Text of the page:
Love Languages

A friend of mine turned me on to the book 5 Love Languages by Gary Chapman. Have I read it? No. I’m already overwhelmed without adding another book to my reading list. But the subject intrigues me quite a bit.

I have always noticed that people have very unique ways of expressing love and also of feeling loved. I think it’s important to know what signifies love to your partner, so you can express it in a way that means the most to him or her. It’s also interesting to examine what equals love to you, so that you can see when someone is expressing love to you in a way that you’re not noticing.

If your partner’s love language is touch, for example, and he touches you a lot, that’s his way of expressing love, even if your language is different. Learn to appreciate it. And touch him a lot. And tell him what means the most to you.

Here are the 5 types of love languages that Mr. Chapman has identified, in no particular order:

  • Acts of Service– This is the one I relate to the most. Having someone do something for me when they can see I’m overwhelmed is practically an aphrodisiac to me. Want to show me you love me? Do my laundry! My boyfriend recently went to my house and left some chicken in the fridge for me so that I wouldn’t have to make lunch for the next day, because he knew I’d be exhausted. That moved me to tears.

  • Quality Time– Pay attention. Listen. Focus. If you want someone to feel special, just be there.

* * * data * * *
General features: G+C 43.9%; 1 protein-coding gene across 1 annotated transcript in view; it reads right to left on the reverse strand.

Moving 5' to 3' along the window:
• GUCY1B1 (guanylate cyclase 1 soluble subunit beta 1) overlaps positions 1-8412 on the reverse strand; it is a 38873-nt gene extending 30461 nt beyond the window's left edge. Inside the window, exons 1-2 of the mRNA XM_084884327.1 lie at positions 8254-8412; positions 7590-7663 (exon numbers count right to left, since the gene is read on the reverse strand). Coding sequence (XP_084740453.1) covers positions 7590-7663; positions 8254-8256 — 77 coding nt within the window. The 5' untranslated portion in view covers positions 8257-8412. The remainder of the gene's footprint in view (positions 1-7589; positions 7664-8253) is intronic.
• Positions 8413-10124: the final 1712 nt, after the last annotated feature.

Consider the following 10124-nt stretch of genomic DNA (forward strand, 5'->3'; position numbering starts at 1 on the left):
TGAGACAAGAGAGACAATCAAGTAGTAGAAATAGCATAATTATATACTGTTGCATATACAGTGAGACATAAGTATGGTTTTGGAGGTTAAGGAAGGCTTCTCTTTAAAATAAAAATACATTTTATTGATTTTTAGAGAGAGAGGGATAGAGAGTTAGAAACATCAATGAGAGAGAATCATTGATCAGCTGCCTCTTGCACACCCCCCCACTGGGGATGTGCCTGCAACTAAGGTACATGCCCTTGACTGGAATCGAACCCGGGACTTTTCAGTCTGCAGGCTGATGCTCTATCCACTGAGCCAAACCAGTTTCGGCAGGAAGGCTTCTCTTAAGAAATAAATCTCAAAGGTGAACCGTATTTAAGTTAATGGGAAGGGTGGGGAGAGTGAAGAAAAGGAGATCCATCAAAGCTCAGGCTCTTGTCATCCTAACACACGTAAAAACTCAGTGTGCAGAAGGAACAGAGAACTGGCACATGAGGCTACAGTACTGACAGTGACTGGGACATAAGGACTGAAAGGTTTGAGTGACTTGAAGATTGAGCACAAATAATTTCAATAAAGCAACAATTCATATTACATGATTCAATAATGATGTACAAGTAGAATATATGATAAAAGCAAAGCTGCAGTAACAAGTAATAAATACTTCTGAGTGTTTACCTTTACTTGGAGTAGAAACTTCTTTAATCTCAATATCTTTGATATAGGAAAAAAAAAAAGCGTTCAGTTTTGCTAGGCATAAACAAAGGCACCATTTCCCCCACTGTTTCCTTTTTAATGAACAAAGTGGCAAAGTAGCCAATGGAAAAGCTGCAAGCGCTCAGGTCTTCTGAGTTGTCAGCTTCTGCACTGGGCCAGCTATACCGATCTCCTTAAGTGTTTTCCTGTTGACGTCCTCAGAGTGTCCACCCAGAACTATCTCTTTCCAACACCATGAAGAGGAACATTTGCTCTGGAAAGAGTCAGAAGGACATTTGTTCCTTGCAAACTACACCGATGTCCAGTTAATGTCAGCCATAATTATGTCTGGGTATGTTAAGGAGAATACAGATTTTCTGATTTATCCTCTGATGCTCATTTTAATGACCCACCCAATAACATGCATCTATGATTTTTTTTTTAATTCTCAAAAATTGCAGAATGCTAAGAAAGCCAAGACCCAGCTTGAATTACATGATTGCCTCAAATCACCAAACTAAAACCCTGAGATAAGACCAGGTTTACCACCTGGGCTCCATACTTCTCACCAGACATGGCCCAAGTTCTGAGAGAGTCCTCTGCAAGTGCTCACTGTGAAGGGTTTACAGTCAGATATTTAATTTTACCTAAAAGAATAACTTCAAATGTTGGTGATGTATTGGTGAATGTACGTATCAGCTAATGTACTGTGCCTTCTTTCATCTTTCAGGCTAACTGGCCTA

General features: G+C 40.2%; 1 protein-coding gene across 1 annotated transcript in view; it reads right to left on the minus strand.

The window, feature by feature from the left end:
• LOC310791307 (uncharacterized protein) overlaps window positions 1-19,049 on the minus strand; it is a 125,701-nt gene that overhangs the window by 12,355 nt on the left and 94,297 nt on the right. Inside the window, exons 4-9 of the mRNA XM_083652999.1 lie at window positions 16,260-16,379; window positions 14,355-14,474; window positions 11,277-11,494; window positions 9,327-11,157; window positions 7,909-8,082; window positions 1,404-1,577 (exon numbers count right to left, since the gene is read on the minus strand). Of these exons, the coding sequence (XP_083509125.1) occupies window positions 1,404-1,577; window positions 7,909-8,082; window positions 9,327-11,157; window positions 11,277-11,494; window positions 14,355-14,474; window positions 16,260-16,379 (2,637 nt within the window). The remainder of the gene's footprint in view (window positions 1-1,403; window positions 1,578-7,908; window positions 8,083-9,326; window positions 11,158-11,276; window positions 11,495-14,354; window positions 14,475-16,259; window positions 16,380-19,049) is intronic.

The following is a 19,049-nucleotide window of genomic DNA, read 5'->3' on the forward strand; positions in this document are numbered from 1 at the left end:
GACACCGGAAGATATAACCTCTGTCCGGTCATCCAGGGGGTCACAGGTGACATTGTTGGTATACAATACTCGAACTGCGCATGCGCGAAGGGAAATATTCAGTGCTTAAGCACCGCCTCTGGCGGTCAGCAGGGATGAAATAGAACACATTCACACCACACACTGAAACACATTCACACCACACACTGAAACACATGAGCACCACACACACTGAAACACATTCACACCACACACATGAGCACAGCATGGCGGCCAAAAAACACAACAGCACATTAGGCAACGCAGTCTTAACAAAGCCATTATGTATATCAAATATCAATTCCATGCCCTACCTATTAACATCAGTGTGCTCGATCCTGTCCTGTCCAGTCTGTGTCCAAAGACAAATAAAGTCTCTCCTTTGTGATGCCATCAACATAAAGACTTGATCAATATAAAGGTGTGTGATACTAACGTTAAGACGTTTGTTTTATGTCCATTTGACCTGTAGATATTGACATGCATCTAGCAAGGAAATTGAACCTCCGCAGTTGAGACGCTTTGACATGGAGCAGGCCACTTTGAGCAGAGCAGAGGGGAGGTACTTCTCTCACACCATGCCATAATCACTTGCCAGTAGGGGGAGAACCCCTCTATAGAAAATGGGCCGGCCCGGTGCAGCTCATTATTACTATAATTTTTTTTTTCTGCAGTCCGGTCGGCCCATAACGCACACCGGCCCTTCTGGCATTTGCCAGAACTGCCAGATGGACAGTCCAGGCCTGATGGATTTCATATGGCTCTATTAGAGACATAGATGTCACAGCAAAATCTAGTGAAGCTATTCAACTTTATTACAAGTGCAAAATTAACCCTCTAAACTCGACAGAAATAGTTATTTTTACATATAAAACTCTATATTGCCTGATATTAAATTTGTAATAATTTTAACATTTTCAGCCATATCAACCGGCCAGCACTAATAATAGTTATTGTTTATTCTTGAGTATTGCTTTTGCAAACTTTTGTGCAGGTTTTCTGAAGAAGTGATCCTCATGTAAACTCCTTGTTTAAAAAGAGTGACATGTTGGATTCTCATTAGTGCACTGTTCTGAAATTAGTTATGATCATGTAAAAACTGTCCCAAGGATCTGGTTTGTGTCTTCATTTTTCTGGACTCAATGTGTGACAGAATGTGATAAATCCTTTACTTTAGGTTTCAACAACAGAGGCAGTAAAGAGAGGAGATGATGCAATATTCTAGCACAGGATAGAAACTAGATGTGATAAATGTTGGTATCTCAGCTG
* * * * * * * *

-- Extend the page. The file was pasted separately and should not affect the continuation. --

• Words of Affirmation– Some people feel most special when they hear “I love you” or “I’m proud of you.”

  • Physical Touch– We’re not just talking sex, here. This means hand holding, or even just resting your hand lightly on your partner’s arm.

  • Receiving Gifts– This isn’t about being a gold digger. This is about being really touched by the effort it takes to obtain or make the gift, and the thought you put into determining what that person would like.

This is a fascinating avenue of inquiry. If you want to know what your love language is, take the test here. You may learn quite a bit.

I don’t know if Mr. Chapman gets into this in his book, but there are also a lot of toxic “love” languages out there. Here are a few I’ve seen:

  • Feeding– When food equals love, it tends to bring on health issues. I’ve seen many mother’s do this. “Eat hardy!” “Did you get enough to eat?” “Let me make you your favorite cake.” It’s a form of love, I suppose, but it’s very destructive.

  • Jealousy– I’ll never understand people who actually enjoy it when their partner is jealous. “He must really love me if he gets that upset.” That’s not love. That’s a warped control dynamic.

  • Teasing– It may start off as cute and funny, but over time it can evolve into insults and cruelty. Again, not the best path to go down.

What makes you feel most loved? Let me know in the comments below!

Love Languages

I wrote an actual book, and you can own it! How cool is that? http://amzn.to/2mlPVh5

 

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